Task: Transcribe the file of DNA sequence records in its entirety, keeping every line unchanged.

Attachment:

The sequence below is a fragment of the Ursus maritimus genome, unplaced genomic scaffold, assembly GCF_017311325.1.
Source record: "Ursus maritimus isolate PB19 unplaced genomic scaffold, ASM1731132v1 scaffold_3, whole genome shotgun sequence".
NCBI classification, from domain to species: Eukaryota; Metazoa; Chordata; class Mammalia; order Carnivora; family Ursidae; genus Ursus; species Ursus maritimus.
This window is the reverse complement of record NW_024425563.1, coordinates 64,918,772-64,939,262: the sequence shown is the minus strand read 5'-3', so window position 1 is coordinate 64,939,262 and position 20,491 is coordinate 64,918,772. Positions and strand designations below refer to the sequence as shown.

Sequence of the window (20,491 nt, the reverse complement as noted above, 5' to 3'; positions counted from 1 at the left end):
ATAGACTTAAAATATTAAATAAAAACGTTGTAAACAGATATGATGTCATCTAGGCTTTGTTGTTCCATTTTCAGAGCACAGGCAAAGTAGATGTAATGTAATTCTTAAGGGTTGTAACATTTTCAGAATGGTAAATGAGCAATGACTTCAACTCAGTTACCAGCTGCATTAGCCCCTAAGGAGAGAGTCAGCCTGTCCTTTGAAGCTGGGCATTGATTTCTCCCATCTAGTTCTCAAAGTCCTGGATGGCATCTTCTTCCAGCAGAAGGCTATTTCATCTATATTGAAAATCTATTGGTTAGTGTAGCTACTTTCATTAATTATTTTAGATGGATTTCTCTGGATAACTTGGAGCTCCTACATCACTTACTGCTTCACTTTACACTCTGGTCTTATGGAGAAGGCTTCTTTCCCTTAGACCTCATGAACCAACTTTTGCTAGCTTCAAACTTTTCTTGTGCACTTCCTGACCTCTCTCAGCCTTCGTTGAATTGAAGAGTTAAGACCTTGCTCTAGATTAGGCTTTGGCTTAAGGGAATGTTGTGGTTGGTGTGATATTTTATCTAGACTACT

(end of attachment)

The sequence below is a fragment of the Ursus maritimus genome, unplaced genomic scaffold, assembly GCF_017311325.1.
Source record: "Ursus maritimus isolate PB19 unplaced genomic scaffold, ASM1731132v1 scaffold_3, whole genome shotgun sequence".
NCBI classification, from domain to species: Eukaryota; Metazoa; Chordata; class Mammalia; order Carnivora; family Ursidae; genus Ursus; species Ursus maritimus.
This window is the reverse complement of record NW_024425563.1, coordinates 64,918,772-64,939,262: the sequence shown is the minus strand read 5'-3', so window position 1 is coordinate 64,939,262 and position 20,491 is coordinate 64,918,772. Positions and strand designations below refer to the sequence as shown.

Sequence of the window (20,491 nt, the reverse complement as noted above, 5' to 3'; positions counted from 1 at the left end):
ATAGACTTAAAATATTAAATAAAAACGTTGTAAACAGATATGATGTCATCTAGGCTTTGTTGTTCCATTTTCAGAGCACAGGCAAAGTAGATGTAATGTAATTCTTAAGGGTTGTAACATTTTCAGAATGGTAAATGAGCAATGACTTCAACTCAGTTACCAGCTGCATTAGCCCCTAAGGAGAGAGTCAGCCTGTCCTTTGAAGCTGGGCATTGATTTCTCCCATCTAGTTCTCAAAGTCCTGGATGGCATCTTCTTCCAGCAGAAGGCTATTTCATCTATATTGAAAATCTATTGGTTAGTGTAGCTACTTTCATTAATTATTTTAGATGGATTTCTCTGGATAACTTGGAGCTCCTACATCACTTACTGCTTCACTTTACACTCTGGTCTTATGGAGAAGGCTTCTTTCCCTTAGACCTCATGAACCAACTTTTGCTAGCTTCAAACTTTTCTTGTGCACTTCCTGACCTCTCTCAGCCTTCGTTGAATTGAAGAGTTAAGACCTTGCTCTAGATTAGGCTTTGGCTTAAGGGAATGTTGTGGTTGGTGTGATATTTTATCTAGACTACT